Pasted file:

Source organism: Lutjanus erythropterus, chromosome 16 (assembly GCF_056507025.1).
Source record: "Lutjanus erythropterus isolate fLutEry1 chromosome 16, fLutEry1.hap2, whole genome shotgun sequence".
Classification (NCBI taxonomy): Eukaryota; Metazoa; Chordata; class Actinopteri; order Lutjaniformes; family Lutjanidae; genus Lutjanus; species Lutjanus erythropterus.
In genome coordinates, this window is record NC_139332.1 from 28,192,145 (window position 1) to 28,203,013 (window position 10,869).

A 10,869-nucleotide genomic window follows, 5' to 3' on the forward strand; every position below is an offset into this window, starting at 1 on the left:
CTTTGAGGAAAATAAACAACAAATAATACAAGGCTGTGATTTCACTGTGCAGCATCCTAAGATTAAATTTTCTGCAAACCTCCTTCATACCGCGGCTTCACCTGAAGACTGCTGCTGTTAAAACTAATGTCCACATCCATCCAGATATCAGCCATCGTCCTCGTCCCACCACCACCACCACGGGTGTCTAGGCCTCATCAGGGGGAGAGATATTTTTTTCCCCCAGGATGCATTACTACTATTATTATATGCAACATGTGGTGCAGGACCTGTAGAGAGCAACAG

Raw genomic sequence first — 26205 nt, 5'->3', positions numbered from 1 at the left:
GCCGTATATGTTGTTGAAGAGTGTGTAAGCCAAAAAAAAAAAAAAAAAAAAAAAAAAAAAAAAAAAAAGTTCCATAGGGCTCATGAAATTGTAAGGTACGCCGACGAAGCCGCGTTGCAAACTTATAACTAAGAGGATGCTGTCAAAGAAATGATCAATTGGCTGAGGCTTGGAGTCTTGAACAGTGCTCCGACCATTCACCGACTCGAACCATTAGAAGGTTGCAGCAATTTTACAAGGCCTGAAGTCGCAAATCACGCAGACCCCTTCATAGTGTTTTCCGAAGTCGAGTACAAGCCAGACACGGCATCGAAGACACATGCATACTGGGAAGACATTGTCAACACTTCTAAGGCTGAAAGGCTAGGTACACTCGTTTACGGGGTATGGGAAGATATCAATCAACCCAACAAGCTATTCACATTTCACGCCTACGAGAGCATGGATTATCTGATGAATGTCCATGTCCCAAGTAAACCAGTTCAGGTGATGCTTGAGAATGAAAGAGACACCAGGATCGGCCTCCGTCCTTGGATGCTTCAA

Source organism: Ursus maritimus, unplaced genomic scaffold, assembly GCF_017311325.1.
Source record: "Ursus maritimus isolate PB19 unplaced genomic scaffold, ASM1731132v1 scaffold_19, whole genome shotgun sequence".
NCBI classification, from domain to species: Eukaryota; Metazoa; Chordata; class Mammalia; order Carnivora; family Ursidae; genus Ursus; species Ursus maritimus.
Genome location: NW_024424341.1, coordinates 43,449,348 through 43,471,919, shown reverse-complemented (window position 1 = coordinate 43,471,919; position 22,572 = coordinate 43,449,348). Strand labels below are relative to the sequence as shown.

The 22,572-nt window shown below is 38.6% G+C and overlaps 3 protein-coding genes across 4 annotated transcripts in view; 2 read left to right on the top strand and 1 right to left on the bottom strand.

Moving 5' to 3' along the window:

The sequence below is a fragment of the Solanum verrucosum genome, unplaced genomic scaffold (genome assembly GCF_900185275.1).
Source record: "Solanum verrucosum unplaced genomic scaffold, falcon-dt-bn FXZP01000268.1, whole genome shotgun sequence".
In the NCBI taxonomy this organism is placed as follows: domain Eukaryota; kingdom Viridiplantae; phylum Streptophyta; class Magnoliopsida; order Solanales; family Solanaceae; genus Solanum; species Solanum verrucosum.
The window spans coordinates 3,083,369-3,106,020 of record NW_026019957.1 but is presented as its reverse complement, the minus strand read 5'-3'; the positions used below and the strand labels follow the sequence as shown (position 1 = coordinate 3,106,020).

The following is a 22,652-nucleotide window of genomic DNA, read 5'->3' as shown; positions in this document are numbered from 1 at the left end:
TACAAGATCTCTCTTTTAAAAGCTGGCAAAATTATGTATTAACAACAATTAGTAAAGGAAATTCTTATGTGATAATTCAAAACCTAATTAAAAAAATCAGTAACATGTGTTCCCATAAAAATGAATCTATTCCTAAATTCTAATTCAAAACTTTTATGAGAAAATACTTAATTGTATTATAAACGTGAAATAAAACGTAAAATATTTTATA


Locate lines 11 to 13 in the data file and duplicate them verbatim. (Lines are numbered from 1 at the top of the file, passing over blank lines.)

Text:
NCBI classification, from domain to species: Eukaryota; Metazoa; Chordata; class Mammalia; order Carnivora; family Ursidae; genus Ursus; species Ursus maritimus.
Genome location: NW_024424341.1, coordinates 43,449,348 through 43,471,919, shown reverse-complemented (window position 1 = coordinate 43,471,919; position 22,572 = coordinate 43,449,348). Strand labels below are relative to the sequence as shown.

The 22,572-nt window shown below is 38.6% G+C and overlaps 3 protein-coding genes across 4 annotated transcripts in view; 2 read left to right on the top strand and 1 right to left on the bottom strand.